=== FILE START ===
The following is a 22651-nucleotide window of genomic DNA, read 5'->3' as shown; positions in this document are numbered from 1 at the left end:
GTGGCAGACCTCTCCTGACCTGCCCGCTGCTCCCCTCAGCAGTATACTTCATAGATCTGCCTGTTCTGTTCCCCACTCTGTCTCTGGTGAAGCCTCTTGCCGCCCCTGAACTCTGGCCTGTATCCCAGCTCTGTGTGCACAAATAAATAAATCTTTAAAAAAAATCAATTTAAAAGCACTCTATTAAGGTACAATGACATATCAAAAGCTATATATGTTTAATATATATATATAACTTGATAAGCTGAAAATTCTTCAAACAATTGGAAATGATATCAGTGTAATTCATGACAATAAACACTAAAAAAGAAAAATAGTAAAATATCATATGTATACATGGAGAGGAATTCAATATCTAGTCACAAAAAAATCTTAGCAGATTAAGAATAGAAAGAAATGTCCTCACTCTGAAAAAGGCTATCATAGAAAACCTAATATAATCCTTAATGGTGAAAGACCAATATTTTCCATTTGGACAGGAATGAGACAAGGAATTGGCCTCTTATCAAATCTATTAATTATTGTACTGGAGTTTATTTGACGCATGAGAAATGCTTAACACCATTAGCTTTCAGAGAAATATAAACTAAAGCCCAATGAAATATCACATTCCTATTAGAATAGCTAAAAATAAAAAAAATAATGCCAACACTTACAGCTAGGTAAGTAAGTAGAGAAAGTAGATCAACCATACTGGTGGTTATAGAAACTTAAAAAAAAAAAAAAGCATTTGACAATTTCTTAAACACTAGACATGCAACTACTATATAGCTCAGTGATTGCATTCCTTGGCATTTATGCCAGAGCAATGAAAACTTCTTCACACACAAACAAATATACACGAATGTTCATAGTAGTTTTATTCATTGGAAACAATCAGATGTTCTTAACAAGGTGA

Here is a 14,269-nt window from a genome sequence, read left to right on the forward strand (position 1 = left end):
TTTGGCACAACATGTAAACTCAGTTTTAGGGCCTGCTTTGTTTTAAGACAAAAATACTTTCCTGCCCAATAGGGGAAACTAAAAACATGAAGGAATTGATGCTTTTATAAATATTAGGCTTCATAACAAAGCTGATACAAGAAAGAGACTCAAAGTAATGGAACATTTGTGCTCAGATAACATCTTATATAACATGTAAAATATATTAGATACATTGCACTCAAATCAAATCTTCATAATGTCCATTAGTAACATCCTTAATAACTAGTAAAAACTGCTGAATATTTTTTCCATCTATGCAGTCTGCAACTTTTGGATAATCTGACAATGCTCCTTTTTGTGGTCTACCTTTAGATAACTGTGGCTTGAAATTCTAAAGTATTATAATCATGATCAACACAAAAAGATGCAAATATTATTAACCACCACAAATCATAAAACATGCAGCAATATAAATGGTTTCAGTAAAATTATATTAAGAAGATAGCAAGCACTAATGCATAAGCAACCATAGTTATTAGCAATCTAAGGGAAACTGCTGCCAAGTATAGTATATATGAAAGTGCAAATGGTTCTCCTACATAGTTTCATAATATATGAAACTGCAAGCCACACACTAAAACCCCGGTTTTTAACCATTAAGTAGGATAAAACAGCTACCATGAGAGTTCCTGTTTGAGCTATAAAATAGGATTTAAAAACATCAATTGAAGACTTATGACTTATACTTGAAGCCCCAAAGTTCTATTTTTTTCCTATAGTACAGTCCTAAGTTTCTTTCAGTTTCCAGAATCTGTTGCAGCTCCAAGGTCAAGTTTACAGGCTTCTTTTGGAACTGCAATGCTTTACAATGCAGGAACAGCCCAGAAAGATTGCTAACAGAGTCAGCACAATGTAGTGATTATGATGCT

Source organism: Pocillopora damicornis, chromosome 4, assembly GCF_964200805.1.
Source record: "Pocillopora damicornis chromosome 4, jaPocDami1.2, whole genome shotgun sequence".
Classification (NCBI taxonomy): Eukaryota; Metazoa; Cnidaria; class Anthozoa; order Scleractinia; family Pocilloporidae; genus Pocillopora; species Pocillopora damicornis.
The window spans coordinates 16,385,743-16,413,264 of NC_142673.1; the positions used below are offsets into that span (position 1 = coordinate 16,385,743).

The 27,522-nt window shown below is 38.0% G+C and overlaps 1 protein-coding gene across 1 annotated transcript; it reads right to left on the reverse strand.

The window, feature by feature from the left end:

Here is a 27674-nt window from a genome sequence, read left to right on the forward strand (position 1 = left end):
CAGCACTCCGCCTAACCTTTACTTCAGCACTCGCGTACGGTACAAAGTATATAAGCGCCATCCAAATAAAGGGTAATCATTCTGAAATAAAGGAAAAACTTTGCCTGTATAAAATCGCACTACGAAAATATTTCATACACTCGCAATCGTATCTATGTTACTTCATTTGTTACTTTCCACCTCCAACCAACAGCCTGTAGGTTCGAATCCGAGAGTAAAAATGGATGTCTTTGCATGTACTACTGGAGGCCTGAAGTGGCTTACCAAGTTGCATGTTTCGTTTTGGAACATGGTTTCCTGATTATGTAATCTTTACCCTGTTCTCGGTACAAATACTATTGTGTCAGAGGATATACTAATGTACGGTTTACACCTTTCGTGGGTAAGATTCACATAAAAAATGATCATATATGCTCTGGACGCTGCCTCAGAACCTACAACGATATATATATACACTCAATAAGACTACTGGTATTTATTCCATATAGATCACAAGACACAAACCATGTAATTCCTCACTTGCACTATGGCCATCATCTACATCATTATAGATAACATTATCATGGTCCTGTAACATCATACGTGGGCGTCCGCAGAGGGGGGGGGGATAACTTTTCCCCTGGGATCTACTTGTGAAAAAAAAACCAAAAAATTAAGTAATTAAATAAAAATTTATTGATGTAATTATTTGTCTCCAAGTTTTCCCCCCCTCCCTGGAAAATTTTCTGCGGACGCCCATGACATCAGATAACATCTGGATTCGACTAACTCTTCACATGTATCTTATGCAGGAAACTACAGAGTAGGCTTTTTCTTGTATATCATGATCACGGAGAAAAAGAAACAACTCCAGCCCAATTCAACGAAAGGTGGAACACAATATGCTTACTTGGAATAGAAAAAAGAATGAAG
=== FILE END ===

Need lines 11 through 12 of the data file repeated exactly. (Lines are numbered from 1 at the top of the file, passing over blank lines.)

Here is a 27674-nt window from a genome sequence, read left to right on the forward strand (position 1 = left end):
CAGCACTCCGCCTAACCTTTACTTCAGCACTCGCGTACGGTACAAAGTATATAAGCGCCATCCAAATAAAGGGTAATCATTCTGAAATAAAGGAAAAACTTTGCCTGTATAAAATCGCACTACGAAAATATTTCATACACTCGCAATCGTATCTATGTTACTTCATTTGTTACTTTCCACCTCCAACCAACAGCCTGTAGGTTCGAATCCGAGAGTAAAAATGGATGTCTTTGCATGTACTACTGGAGGCCTGAAGTGGCTTACCAAGTTGCATGTTTCGTTTTGGAACATGGTTTCCTGATTATGTAATCTTTACCCTGTTCTCGGTACAAATACTATTGTGTCAGAGGATATACTAATGTACGGTTTACACCTTTCGTGGGTAAGATTCACATAAAAAATGATCATATATGCTCTGGACGCTGCCTCAGAACCTACAACGATATATATATACACTCAATAAGACTACTGGTATTTATTCCATATAGATCACAAGACACAAACCATGTAATTCCTCACTTGCACTATGGCCATCATCTACATCATTATAGATAACATTATCATGGTCCTGTAACATCATACGTGGGCGTCCGCAGAGGGGGGGGGGATAACTTTTCCCCTGGGATCTACTTGTGAAAAAAAAACCAAAAAATTAAGTAATTAAATAAAAATTTATTGATGTAATTATTTGTCTCCAAGTTTTCCCCCCCTCCCTGGAAAATTTTCTGCGGACGCCCATGACATCAGATAACATCTGGATTCGACTAACTCTTCACATGTATCTTATGCAGGAAACTACAGAGTAGGCTTTTTCTTGTATATCATGATCACGGAGAAAAAGAAACAACTCCAGCCCAATTCAACGAAAGGTGGAACACAATATGCTTACTTGGAATAGAAAAAAGAATGAAG